All graduate students must conduct M.S. or Ph.D. research projects, in addition to course work chosen in consultation with an advisory committee. Research projects are designed in a student-written research working plan that is approved by the advisory committee. In almost all cases, students are funded on research contracts or teaching assistantships, both of which require substantial work outside of degree requirements. Most graduates are expected to satisfy certification requirements for either the American Fisheries Society or The Wildlife Society; this may require additional course work by students entering the program from other disciplines. All students must deliver at least two seminars and write a semi-technical manuscript about their research. Doctoral students are required to complete a diagnostic assessment of their competencies in five areas of knowledge within the first semester in residence and must teach at least one semester, regardless of funding source. All students are expected to participate in the professional and collegial life of the department and its professional specialty by attending seminars and professional meetings, participating in student organizations, and serving on departmental and professional committees.

Offered In ()

Degree Requirements

Minimum GPA: 3.5
Institution code: 5859
Testing Requirements:
  • TOEFL
    • Paper
      • 550.0
    • Computer
      • 213.0
    • iBT
      • 80.0
  • GRE
    • General Test
      • Verbal : 550.0
      • Quantitative : 600.0
      • Analytical : 600.0
We offer M.S. and Ph.D. degrees in Fisheries and Wildlife Sciences. Students specialize in either Fisheries or Wildlife Science. Coursework is tailored to the interest and needs of the students in consultation with the student's graduate committee.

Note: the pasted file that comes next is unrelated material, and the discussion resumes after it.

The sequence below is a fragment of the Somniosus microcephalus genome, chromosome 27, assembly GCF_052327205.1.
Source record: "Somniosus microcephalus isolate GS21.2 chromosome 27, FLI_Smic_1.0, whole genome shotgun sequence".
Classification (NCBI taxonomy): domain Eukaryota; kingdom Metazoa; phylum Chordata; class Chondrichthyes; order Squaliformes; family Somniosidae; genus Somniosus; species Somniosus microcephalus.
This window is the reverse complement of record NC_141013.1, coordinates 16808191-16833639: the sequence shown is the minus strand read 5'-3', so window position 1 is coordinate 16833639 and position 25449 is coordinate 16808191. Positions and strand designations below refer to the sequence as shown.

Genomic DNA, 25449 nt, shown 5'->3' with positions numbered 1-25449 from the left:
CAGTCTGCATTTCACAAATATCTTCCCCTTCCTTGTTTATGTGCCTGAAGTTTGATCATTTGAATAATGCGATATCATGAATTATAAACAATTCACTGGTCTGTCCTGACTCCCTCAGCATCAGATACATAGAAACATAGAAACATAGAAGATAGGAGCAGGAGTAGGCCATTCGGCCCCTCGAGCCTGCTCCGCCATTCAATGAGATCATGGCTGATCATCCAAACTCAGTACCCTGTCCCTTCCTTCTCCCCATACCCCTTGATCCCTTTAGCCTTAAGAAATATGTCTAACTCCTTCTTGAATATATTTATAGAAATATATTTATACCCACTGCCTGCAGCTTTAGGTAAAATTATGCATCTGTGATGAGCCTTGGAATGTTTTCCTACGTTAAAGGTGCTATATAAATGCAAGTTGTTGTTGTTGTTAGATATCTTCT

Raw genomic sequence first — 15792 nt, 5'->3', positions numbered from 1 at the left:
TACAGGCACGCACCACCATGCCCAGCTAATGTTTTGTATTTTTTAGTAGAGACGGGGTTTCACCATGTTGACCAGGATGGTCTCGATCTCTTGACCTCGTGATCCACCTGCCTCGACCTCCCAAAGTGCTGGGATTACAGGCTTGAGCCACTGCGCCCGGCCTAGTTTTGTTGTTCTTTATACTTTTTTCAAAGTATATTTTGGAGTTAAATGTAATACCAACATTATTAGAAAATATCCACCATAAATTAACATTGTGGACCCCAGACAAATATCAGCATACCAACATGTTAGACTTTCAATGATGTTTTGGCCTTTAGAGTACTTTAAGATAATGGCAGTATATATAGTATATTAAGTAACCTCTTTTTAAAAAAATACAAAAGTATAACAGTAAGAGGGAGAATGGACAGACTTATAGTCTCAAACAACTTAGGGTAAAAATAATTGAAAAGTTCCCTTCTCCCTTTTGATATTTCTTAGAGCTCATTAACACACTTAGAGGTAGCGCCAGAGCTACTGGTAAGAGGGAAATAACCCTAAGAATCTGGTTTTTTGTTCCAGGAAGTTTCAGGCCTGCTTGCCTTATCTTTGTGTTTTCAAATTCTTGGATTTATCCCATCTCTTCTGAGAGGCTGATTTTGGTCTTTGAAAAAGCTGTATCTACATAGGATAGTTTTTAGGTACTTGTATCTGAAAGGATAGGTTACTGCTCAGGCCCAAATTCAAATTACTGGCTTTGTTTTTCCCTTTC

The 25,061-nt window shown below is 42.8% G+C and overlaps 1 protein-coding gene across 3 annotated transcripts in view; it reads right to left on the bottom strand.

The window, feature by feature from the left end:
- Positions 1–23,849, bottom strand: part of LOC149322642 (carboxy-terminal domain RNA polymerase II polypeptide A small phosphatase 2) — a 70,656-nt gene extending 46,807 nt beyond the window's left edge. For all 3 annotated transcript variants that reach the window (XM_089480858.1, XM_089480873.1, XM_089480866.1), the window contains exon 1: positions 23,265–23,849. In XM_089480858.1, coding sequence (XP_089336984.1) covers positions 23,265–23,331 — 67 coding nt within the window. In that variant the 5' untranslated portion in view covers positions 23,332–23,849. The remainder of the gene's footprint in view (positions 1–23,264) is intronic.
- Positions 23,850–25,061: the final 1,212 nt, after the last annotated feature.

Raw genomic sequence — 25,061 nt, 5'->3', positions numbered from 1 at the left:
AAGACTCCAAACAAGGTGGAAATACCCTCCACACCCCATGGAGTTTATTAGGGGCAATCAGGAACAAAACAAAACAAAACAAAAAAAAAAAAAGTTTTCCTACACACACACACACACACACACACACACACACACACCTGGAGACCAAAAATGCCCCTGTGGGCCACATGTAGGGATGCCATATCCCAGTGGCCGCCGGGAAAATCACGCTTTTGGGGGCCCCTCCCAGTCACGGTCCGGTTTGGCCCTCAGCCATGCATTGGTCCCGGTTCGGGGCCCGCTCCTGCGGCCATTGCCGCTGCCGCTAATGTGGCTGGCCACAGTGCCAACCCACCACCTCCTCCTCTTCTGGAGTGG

Successful applicants to our program usually have grade point averages above 3.5/4.0 (over the last 60 semester hours) and competitive GRE scores in quantitative and analytical areas. Discipline-related experience is always a plus. Students with backgrounds in fisheries, wildlife, or natural resource management tend to be accepted at a higher rate than students with degrees in biology or environmental sciences. Although obviously there are many similarities between the fields, having a solid ecological background, an applied perspective, and background in policy and management is very helpful as you pursue an advanced degree in fisheries and wildlife.
If you do not have a B.S. in a resource management field, and you have the opportunity to take courses in natural resource management or fisheries and wildlife management, you would increase your chances of acceptance. You also might gain a better feel for whether you'd prefer enrolling in an ecology program or a fisheries and wildlife program. We accept students into the Ph.D. program only if they have completed an M.S. degree. We accept students only when a faculty member has a sponsored contract to support stipend, tuition, and research expenses.
Updated lists of available positions are posted on the department's webpage. Please check the list of available positions on a regular basis to see if there are opportunities for the upcoming semesters that match your research interests. Please be aware that we receive some funding opportunities at the last minute. It will be worth re-checking this web site periodically. You may want to check the list of faculty research and academic interests and correspond with a particular faculty member about likely openings in the next year or two. If you submit a formal application, you will be considered for any openings.